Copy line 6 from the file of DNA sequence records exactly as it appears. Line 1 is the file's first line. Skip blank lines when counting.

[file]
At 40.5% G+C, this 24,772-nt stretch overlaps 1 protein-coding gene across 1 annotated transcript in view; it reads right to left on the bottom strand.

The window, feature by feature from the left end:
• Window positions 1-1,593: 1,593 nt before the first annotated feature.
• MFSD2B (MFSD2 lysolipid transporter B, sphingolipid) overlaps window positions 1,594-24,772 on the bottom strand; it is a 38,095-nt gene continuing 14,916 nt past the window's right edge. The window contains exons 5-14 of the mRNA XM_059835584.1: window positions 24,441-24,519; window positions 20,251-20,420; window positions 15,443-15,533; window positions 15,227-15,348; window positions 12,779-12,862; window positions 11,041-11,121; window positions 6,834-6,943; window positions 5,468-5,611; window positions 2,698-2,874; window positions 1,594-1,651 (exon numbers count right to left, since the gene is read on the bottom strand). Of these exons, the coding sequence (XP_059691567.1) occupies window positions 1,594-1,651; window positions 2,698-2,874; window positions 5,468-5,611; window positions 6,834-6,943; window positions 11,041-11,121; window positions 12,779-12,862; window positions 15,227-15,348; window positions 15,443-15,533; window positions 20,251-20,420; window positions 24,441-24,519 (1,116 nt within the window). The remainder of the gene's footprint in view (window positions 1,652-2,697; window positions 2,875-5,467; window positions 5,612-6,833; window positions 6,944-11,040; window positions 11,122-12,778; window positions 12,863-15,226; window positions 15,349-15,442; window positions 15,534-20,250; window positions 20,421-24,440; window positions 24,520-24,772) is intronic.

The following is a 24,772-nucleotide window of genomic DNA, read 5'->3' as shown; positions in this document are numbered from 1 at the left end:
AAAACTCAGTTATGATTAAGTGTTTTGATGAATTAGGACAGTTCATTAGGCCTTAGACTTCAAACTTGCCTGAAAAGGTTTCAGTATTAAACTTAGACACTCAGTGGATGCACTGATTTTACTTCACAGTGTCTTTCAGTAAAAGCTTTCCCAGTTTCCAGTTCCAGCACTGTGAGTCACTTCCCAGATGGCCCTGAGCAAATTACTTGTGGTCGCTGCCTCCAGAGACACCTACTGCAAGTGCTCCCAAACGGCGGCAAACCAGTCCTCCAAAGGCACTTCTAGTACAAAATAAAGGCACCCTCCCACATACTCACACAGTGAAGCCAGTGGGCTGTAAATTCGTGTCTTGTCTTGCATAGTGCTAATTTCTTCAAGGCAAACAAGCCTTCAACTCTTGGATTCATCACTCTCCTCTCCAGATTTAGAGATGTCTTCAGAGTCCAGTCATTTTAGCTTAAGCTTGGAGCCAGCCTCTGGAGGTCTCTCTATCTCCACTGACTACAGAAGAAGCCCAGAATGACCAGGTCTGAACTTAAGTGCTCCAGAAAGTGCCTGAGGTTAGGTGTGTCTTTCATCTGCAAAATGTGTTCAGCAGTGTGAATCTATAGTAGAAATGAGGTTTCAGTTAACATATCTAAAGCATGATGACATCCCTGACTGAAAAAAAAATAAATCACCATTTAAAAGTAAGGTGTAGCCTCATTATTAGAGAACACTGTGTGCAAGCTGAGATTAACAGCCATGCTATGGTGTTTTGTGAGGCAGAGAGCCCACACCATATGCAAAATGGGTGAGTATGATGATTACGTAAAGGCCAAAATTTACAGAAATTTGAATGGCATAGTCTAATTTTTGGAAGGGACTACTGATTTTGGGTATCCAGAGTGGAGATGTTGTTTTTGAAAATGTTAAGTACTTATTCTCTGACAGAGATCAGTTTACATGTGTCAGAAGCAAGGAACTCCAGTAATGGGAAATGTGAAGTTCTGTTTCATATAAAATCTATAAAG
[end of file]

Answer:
AAAACTCAGTTATGATTAAGTGTTTTGATGAATTAGGACAGTTCATTAGGCCTTAGACTTCAAACTTGCCTGAAAAGGTTTCAGTATTAAACTTAGACACTCAGTGGATGCACTGATTTTACTTCACAGTGTCTTTCAGTAAAAGCTTTCCCAGTTTCCAGTTCCAGCACTGTGAGTCACTTCCCAGATGGCCCTGAGCAAATTACTTGTGGTCGCTGCCTCCAGAGACACCTACTGCAAGTGCTCCCAAACGGCGGCAAACCAGTCCTCCAAAGGCACTTCTAGTACAAAATAAAGGCACCCTCCCACATACTCACACAGTGAAGCCAGTGGGCTGTAAATTCGTGTCTTGTCTTGCATAGTGCTAATTTCTTCAAGGCAAACAAGCCTTCAACTCTTGGATTCATCACTCTCCTCTCCAGATTTAGAGATGTCTTCAGAGTCCAGTCATTTTAGCTTAAGCTTGGAGCCAGCCTCTGGAGGTCTCTCTATCTCCACTGACTACAGAAGAAGCCCAGAATGACCAGGTCTGAACTTAAGTGCTCCAGAAAGTGCCTGAGGTTAGGTGTGTCTTTCATCTGCAAAATGTGTTCAGCAGTGTGAATCTATAGTAGAAATGAGGTTTCAGTTAACATATCTAAAGCATGATGACATCCCTGACTGAAAAAAAAATAAATCACCATTTAAAAGTAAGGTGTAGCCTCATTATTAGAGAACACTGTGTGCAAGCTGAGATTAACAGCCATGCTATGGTGTTTTGTGAGGCAGAGAGCCCACACCATATGCAAAATGGGTGAGTATGATGATTACGTAAAGGCCAAAATTTACAGAAATTTGAATGGCATAGTCTAATTTTTGGAAGGGACTACTGATTTTGGGTATCCAGAGTGGAGATGTTGTTTTTGAAAATGTTAAGTACTTATTCTCTGACAGAGATCAGTTTACATGTGTCAGAAGCAAGGAACTCCAGTAATGGGAAATGTGAAGTTCTGTTTCATATAAAATCTATAAAG